“They are going to try anything, all kinds of things, to stop this process of Chauvin being convicted,” said Travis Caines.Caines said family and friends are praying.

Houston attorney Bianca Calderon de la Chica said everyone is entitled to a fair trial. With the motion filed, an appellate judge will now make the next call.

“They would review everything as far as the evidence and, you know, what the jury ultimately found and see if anything should be overturned,” she said.

SEE ALSO: Derek Chauvin verdict: Jury finds ex-cop guilty of murder, manslaughter in George Floyd’s death

Recently, a photo of juror Brandon Mitchell popped up and is raising concerns about impartiality. In the photo, Mitchell was seen wearing a Black Lives Matter T-shirt at a Martin Luther King Jr. commemoration event in D.C. Mitchell defended himself and said it was not a march for Floyd.

“Either way, I was going to D.C. for this event, even if George Floyd was alive,” he said.De la Chica said Chauvin’s attorney is doing what any other attorney would do for their client.

“That’s what you would want in an attorney. That’s the prudent thing to do, to try and fight for your client, to be an advocate and exhaust all measures,” she said.

Floyd’s close friends, however, see things different.

“Chauvin left a hole in us in this community,” said Caines. “He hurt our hearts, but he will reap what he sows.”

Follow Mayra Moreno on Facebook, Twitter and Instagram.

Copyright © 2021 KTRK-TV. All Rights Reserved.

Author: Mayra Moreno

This post originally appeared on ABC13 RSS Feed

Inside the Derek Chauvin Jury Room: 11 of 12 Jurors Were Ready to Convict Right Away

Author: Nicholas Bogel-Burroughs
This post originally appeared on NYT > U.S. News

Seated at tables six feet apart in a hotel conference room, 12 jurors scribbled letters on slips of paper to indicate how they were leaning on a murder charge against Derek Chauvin, the former Minneapolis police officer on trial for killing George Floyd.

When the jury foreman tallied the votes that morning, one of the jurors recalled, there were 11 papers with a “G” written on them — guilty. One paper said “U,” for unsure.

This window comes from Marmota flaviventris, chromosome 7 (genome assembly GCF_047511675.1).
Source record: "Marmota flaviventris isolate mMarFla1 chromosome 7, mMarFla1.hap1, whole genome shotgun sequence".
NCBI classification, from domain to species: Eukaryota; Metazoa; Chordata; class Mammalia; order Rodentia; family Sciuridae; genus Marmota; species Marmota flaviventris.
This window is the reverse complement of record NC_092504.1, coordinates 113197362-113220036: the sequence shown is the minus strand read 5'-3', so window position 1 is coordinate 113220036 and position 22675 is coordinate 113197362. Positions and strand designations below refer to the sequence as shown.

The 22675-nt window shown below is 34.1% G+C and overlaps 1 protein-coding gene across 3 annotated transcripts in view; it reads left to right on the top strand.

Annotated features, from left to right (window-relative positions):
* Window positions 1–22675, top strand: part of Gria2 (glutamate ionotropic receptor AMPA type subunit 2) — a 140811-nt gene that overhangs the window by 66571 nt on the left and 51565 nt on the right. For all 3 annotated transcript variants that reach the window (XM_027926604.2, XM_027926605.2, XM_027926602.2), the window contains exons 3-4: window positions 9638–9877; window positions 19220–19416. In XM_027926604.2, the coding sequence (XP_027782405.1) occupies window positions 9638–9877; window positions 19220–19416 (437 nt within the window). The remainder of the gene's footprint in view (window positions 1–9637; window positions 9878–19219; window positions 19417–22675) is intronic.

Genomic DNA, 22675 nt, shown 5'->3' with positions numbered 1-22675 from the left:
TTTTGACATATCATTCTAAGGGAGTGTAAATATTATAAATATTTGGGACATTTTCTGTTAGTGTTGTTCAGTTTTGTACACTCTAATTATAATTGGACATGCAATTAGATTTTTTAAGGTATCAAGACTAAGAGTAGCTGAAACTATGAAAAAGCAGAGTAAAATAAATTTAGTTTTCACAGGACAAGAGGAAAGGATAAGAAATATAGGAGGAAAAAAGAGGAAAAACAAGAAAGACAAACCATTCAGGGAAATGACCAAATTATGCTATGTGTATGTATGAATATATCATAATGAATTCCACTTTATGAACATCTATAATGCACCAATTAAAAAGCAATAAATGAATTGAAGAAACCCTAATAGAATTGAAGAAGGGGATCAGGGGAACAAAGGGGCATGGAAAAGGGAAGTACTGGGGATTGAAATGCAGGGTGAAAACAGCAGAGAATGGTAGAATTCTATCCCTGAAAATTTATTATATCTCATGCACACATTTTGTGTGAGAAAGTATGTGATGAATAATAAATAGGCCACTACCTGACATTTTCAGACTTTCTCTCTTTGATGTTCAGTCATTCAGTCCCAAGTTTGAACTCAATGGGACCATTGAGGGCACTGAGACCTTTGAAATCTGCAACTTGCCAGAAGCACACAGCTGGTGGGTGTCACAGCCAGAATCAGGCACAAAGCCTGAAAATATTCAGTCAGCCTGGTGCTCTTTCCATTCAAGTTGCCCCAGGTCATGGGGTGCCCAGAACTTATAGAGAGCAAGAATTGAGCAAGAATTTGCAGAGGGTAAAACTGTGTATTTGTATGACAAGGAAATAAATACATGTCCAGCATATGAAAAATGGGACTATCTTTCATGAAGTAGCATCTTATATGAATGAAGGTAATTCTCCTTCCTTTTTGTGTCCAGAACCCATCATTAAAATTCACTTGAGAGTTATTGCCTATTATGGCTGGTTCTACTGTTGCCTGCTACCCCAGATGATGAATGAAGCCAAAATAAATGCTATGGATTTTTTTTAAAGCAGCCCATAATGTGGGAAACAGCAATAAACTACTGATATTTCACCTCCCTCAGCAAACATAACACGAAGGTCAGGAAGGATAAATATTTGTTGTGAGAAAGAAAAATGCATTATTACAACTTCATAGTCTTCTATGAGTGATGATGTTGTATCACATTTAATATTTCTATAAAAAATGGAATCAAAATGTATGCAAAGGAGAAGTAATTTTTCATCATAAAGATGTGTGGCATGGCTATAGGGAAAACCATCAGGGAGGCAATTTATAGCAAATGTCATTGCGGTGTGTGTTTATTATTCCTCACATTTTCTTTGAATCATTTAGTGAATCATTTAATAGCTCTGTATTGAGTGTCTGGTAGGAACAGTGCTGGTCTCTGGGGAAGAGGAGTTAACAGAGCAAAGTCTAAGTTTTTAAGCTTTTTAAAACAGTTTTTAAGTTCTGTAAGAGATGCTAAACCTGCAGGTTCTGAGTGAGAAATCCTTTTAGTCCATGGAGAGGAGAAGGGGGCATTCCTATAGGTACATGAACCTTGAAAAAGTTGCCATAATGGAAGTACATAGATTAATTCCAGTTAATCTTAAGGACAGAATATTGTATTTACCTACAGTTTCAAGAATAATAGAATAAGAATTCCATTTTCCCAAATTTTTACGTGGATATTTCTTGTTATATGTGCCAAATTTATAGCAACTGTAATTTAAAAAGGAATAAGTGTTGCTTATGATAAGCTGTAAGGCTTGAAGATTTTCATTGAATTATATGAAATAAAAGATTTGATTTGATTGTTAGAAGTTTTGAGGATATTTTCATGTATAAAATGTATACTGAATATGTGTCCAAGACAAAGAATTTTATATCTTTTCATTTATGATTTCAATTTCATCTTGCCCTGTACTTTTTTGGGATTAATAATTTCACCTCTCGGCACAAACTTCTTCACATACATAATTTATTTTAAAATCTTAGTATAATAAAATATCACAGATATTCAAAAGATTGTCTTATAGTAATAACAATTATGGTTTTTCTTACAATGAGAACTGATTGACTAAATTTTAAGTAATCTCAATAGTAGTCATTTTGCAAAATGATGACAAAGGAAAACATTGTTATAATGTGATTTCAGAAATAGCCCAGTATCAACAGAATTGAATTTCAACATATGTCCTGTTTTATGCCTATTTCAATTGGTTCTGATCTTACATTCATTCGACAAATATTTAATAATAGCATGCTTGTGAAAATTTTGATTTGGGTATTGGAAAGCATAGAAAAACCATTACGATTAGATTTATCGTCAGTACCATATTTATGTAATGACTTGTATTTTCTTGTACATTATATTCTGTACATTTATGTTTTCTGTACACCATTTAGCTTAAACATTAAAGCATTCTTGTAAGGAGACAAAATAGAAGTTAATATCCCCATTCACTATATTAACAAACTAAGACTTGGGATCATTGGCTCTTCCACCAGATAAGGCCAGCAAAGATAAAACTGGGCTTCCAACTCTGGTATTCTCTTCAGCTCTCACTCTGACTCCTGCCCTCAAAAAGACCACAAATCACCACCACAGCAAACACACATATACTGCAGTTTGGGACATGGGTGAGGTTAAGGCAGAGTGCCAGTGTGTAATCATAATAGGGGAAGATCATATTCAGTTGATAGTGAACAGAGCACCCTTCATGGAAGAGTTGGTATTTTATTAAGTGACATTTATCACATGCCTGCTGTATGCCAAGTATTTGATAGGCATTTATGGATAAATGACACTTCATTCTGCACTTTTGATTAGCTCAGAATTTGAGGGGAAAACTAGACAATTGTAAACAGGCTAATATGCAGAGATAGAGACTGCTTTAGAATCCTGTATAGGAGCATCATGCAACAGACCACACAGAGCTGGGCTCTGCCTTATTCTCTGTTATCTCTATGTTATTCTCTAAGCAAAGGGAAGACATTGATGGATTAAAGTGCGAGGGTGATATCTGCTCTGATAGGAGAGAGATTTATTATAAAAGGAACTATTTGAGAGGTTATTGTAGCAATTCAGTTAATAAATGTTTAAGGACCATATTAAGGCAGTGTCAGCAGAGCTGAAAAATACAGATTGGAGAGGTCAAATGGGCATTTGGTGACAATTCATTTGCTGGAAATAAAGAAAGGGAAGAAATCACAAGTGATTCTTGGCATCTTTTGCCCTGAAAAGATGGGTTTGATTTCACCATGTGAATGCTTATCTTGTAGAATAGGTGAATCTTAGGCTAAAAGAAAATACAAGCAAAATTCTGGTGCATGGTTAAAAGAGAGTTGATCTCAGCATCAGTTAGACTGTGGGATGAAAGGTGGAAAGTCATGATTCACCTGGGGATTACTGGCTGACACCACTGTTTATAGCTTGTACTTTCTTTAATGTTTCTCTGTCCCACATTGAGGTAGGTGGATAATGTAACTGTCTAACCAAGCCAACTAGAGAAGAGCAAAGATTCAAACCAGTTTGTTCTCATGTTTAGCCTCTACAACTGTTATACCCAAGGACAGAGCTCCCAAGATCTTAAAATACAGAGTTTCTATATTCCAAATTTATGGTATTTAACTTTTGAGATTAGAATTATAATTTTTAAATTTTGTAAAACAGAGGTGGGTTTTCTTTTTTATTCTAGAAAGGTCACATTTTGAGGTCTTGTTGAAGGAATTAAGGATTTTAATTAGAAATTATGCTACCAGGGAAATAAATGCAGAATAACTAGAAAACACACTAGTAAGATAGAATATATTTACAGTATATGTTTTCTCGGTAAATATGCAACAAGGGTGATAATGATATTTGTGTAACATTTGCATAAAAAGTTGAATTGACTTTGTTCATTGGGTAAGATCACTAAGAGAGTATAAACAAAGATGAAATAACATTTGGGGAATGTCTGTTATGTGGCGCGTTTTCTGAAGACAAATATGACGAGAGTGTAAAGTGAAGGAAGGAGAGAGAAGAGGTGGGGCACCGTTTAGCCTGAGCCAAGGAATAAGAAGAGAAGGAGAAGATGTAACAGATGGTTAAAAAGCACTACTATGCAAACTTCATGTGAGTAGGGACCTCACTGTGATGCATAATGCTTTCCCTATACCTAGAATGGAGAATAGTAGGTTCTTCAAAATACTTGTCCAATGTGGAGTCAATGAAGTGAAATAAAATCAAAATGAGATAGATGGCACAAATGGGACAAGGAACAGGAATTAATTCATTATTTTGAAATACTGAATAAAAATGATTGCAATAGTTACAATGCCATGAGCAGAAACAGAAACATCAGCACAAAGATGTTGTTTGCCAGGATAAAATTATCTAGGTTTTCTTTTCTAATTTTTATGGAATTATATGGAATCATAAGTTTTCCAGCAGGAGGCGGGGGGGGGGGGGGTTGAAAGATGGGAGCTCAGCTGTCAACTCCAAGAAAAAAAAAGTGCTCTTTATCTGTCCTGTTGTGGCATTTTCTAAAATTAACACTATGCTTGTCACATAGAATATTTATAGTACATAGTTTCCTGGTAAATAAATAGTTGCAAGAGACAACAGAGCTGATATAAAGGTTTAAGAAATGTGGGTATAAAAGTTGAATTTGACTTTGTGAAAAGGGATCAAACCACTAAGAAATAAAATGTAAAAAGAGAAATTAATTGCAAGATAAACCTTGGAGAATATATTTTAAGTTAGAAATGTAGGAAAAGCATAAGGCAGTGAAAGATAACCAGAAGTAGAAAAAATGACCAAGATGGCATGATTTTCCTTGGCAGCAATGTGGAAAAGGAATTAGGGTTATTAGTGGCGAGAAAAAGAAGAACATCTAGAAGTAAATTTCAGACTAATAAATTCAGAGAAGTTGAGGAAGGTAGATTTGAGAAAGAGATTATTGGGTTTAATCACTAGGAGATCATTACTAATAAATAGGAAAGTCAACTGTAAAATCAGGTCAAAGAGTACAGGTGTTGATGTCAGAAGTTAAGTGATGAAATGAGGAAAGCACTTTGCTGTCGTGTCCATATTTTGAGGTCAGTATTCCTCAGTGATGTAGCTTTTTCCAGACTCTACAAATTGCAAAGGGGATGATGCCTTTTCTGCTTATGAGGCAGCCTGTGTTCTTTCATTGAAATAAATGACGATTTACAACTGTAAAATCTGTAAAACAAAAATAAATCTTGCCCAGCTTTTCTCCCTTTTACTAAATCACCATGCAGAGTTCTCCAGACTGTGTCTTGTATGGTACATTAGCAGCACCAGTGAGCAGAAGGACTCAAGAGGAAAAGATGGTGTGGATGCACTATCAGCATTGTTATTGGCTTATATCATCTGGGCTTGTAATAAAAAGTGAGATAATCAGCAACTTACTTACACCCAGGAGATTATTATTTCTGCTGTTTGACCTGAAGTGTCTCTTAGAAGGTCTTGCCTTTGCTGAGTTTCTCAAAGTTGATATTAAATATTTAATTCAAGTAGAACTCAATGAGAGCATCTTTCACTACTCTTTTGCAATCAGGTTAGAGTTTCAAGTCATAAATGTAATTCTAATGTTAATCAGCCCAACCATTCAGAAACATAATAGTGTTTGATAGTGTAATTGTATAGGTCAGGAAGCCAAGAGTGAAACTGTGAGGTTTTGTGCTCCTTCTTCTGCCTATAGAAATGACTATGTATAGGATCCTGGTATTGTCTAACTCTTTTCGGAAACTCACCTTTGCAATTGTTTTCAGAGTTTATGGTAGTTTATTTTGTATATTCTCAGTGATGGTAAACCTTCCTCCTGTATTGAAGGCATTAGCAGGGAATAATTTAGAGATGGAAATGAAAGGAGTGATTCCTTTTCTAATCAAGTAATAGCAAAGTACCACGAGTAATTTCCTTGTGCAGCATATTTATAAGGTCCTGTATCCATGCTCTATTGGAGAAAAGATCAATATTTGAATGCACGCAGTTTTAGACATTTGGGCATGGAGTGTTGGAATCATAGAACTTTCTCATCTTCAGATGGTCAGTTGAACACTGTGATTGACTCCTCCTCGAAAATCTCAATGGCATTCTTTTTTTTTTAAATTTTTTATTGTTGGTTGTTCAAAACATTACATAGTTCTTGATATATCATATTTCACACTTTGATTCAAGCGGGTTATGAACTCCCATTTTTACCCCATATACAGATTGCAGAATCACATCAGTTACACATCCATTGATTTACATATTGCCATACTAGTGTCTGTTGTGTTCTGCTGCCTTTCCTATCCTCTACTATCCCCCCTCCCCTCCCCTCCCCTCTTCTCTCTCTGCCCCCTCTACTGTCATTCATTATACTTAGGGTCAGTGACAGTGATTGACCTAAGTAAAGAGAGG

The seven women and five men spent the next few hours poring over the evidence in one of the most closely watched trials in a generation, according to Brandon Mitchell, who has been the only juror to publicly describe the deliberations last week near Minneapolis. Mr. Mitchell said the jurors watched the graphic videos of Mr. Floyd’s death, discussed the testimony of many of the witnesses and experts, and created their own timeline using markers and a whiteboard. By lunchtime, Mr. Mitchell said, the juror who had been unsure, a white woman, had made up her mind: Mr. Chauvin was guilty of all charges.

Mr. Mitchell, 31, a high school basketball coach in Minneapolis, described the deliberations in an interview on Thursday, shedding light on what had happened inside the jury room before the jurors convicted Mr. Chauvin on two murder charges and a manslaughter charge.

Mr. Mitchell said he was excited when he was chosen for the jury and glad to see that the jury was diverse; there were four Black jurors, including Mr. Mitchell, as well as six white jurors and two multiracial jurors. They ranged in age from their 20s to their 60s.

“The pressure, I was ready to embrace it,” Mr. Mitchell said. “Whichever way the verdict went — guilty or not guilty — it was important for me as a Black man to be in the room.”

He said he had expected, before the trial, that he would struggle to come to the right decision in the case, but that after three weeks of testimony, he found the evidence overwhelming.

“I had no doubt in my mind,” Mr. Mitchell said of his decision about Mr. Chauvin’s guilt. Jurors discussed the case for about seven hours over two days before reaching a verdict on the afternoon of April 20, Mr. Mitchell said. They spent much of the first evening of deliberations getting to know one another rather than talking about the case, he said.